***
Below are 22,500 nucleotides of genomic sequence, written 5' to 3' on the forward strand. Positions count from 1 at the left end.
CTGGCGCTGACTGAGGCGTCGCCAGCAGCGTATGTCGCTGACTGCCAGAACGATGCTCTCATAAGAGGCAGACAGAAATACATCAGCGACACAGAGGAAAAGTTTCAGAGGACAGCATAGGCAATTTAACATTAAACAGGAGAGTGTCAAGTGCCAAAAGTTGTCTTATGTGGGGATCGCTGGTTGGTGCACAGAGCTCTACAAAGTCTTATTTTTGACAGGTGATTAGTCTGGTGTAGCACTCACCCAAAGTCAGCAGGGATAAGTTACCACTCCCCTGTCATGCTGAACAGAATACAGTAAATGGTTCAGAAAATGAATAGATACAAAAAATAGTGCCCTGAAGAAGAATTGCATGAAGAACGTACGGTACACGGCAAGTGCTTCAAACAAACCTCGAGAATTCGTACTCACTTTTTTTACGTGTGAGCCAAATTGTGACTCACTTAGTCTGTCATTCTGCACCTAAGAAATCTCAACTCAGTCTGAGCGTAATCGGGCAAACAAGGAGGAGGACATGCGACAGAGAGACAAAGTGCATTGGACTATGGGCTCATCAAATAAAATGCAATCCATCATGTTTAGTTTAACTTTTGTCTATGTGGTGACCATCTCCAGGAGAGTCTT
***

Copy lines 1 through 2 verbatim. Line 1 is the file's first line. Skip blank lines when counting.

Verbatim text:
Below are 22,500 nucleotides of genomic sequence, written 5' to 3' on the forward strand. Positions count from 1 at the left end.
CTGGCGCTGACTGAGGCGTCGCCAGCAGCGTATGTCGCTGACTGCCAGAACGATGCTCTCATAAGAGGCAGACAGAAATACATCAGCGACACAGAGGAAAAGTTTCAGAGGACAGCATAGGCAATTTAACATTAAACAGGAGAGTGTCAAGTGCCAAAAGTTGTCTTATGTGGGGATCGCTGGTTGGTGCACAGAGCTCTACAAAGTCTTATTTTTGACAGGTGATTAGTCTGGTGTAGCACTCACCCAAAGTCAGCAGGGATAAGTTACCACTCCCCTGTCATGCTGAACAGAATACAGTAAATGGTTCAGAAAATGAATAGATACAAAAAATAGTGCCCTGAAGAAGAATTGCATGAAGAACGTACGGTACACGGCAAGTGCTTCAAACAAACCTCGAGAATTCGTACTCACTTTTTTTACGTGTGAGCCAAATTGTGACTCACTTAGTCTGTCATTCTGCACCTAAGAAATCTCAACTCAGTCTGAGCGTAATCGGGCAAACAAGGAGGAGGACATGCGACAGAGAGACAAAGTGCATTGGACTATGGGCTCATCAAATAAAATGCAATCCATCATGTTTAGTTTAACTTTTGTCTATGTGGTGACCATCTCCAGGAGAGTCTT